“This geometric design skilfully fuses together the old with the new – connecting two architectures separated by over 300 years. Intriguing and distinguished, House on the Hill is the impressive result of a ten-year collaboration between the homeowners and their architect. This is an extraordinary labour of love in architectural form. Every detail has been meticulously considered and exquisitely finished, resulting in a truly remarkable home that enhances its unique setting.” – RIBA House of the Year statement, RIBA President, Simon Allford
Positioned on the highest point of land in Gloucestershire overlooking the Wye Valley, an Area of Outstanding Natural Beauty, this house, and its landscapes celebrate domestic life shared with an extraordinary collection of Indian and African Tribal Art. The result of a ten-year collaboration, it includes the restoration and conversion of a late Georgian stone farmhouse to a Gallery and guesthouse, the creation of a fully accessible ‘West Wing’, a sequence of walled gardens and a new Pool Pavilion. The house is surrounded by 8.5 hectares of land, much of this wildflower meadow and orchards, part of the owners’ long-term programme to restore and optimise the ecological value of the entire area.
The first phase of the project entailed the restoration of the late Georgian farmhouse. The project can be understood as a journey between the 18th and the 21st Century, conceptually and literally – the restored farmhouse acts as an historic threshold. Mirror-polished steel cladding announces its transformation, dissolving the mass of the original building’s stone walls in reflections of the garden.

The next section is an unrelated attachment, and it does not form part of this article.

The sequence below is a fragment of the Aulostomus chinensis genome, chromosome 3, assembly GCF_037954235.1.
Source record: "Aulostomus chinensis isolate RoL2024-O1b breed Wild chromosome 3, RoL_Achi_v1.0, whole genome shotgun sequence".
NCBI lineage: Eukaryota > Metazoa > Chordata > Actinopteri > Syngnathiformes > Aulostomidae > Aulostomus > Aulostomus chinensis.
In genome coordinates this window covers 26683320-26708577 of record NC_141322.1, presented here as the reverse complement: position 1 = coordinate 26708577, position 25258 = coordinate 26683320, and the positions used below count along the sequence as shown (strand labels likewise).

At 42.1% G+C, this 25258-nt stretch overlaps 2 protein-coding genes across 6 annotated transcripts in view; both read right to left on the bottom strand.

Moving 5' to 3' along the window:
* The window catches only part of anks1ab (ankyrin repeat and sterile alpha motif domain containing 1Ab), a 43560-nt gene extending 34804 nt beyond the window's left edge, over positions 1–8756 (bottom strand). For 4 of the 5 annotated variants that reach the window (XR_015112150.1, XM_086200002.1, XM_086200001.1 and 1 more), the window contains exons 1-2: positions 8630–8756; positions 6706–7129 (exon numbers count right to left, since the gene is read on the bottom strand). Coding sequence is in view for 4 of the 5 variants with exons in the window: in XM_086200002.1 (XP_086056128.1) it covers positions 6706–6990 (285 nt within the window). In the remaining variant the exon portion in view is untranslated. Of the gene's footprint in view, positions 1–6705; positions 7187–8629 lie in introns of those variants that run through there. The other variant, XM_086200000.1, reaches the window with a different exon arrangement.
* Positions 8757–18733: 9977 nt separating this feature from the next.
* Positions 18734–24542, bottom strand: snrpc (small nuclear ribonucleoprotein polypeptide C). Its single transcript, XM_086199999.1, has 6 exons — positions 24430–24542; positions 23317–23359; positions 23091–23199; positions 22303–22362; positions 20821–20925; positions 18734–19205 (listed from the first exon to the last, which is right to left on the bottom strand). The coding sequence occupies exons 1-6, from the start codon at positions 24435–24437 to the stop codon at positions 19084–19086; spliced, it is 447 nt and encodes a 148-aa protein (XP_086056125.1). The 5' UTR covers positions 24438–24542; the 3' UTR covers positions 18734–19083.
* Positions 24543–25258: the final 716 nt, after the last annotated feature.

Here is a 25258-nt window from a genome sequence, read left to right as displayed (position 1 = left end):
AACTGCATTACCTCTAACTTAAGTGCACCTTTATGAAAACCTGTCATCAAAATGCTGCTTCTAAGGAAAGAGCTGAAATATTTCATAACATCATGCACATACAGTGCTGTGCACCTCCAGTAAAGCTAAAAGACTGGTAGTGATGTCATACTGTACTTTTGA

Double height spaces throughout the restored farmhouse offer spatial drama and a variety of light conditions, animating the journey. Niches, benches, and recesses are intrinsic to the architecture, providing moments to pause, to glimpse distant views, and to recalibrate the senses.
Beyond the farmhouse, the new West Wing is a shadowy, quiet backdrop. Seen from the South, the two-storey West Wing is set back, low-lying, and partially embedded in the hillside. Clad in anthracite fibre cement, the volume of the extension is positioned to interlock with the existing stone building.
Inside, the West Wing is filled with light, open to the landscape and adapted to the needs of later life. Its sequence of double height spaces offers a variety of light conditions and spatial qualities to accommodate sculptures, masks, shields, temple doors and paintings collected over four decades. Light is sculpted and funnelled from above and walls unfold, framing epic views across the meadows and forests to the Severn River. The West Wing is informal, non-orthogonal and open plan. Its central kitchen is lit from the sky and visible from many rooms and circulation spaces that revolve around it.
The Pool Pavilion is the culmination of the journey. Approached via a garden path is a stone-walled courtyard open to the sky. The new Pool Pavilion building is invisible, conceived as a thickening of one of the courtyard walls, with a single glazed aperture. It contains changing facilities, art display space storage, and guest accommodation that overlooks the pool. A quiet retreat for guests and grandchildren, the Pool Pavilion celebrates local traditions of field stone masonry and precision carpentry.
The house was conceived as a dialogue between old and new; between the formality and informality, between an architecture of mass and one of weightlessness.
Watch the Grand Designs House of the Year video by clicking here.